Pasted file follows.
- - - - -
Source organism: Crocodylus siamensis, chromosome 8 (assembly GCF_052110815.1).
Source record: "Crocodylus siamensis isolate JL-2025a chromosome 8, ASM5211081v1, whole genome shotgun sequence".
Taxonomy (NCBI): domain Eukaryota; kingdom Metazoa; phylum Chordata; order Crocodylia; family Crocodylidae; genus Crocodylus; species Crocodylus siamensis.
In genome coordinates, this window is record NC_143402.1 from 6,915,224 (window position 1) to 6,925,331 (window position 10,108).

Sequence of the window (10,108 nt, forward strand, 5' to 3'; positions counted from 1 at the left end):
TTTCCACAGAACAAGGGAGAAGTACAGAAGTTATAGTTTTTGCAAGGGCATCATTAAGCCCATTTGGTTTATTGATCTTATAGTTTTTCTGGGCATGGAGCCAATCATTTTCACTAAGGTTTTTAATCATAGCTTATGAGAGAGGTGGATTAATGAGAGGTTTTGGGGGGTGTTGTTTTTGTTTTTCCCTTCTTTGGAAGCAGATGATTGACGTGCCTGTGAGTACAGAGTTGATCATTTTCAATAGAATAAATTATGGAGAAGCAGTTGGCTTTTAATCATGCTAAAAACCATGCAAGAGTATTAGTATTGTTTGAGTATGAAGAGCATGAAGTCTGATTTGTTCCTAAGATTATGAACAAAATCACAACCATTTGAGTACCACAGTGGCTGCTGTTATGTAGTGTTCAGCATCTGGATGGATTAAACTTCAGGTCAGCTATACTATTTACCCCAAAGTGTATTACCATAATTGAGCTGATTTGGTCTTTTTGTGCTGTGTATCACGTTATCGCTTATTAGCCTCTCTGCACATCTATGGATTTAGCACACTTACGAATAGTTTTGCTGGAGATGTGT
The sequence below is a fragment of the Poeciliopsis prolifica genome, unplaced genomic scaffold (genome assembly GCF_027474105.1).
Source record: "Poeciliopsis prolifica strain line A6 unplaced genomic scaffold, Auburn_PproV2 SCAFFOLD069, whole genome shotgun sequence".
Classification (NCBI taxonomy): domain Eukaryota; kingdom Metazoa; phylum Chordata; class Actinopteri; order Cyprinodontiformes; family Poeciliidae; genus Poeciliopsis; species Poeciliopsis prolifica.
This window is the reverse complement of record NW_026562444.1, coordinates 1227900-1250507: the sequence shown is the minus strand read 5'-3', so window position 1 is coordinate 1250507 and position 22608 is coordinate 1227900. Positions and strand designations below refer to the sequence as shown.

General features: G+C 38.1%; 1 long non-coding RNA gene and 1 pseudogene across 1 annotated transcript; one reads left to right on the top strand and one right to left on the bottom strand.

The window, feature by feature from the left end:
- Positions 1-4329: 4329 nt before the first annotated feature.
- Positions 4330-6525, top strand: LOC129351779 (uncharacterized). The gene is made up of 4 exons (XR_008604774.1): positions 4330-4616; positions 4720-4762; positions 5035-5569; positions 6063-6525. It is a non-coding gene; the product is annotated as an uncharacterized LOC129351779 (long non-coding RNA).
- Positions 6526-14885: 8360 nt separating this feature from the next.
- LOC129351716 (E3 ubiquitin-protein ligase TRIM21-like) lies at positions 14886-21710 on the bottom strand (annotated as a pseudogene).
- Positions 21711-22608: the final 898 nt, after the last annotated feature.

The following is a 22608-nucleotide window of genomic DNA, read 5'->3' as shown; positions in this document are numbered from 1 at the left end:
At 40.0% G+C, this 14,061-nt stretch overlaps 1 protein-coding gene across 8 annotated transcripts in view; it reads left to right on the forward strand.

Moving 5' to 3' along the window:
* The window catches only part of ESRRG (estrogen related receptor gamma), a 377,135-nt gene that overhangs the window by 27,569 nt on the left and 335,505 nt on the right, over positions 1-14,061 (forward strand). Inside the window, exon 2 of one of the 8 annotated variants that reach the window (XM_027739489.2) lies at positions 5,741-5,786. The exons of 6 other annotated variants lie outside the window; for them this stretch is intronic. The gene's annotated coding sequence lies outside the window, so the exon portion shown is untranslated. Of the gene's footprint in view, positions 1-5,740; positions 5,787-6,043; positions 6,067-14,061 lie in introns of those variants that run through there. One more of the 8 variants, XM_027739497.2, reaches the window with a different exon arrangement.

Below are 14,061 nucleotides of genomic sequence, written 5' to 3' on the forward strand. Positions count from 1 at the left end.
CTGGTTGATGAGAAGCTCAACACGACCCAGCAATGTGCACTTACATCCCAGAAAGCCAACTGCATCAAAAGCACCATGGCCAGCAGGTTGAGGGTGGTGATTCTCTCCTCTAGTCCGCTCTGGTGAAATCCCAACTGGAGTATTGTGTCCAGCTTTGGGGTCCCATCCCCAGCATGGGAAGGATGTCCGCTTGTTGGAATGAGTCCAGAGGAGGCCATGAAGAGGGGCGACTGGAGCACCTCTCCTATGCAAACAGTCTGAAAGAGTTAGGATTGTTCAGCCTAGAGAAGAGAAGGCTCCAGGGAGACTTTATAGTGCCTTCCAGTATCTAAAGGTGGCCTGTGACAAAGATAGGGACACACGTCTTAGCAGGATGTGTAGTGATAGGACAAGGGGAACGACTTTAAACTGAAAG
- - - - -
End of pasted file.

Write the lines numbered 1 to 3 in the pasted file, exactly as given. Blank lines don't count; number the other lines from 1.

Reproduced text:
Source organism: Crocodylus siamensis, chromosome 8 (assembly GCF_052110815.1).
Source record: "Crocodylus siamensis isolate JL-2025a chromosome 8, ASM5211081v1, whole genome shotgun sequence".
Taxonomy (NCBI): domain Eukaryota; kingdom Metazoa; phylum Chordata; order Crocodylia; family Crocodylidae; genus Crocodylus; species Crocodylus siamensis.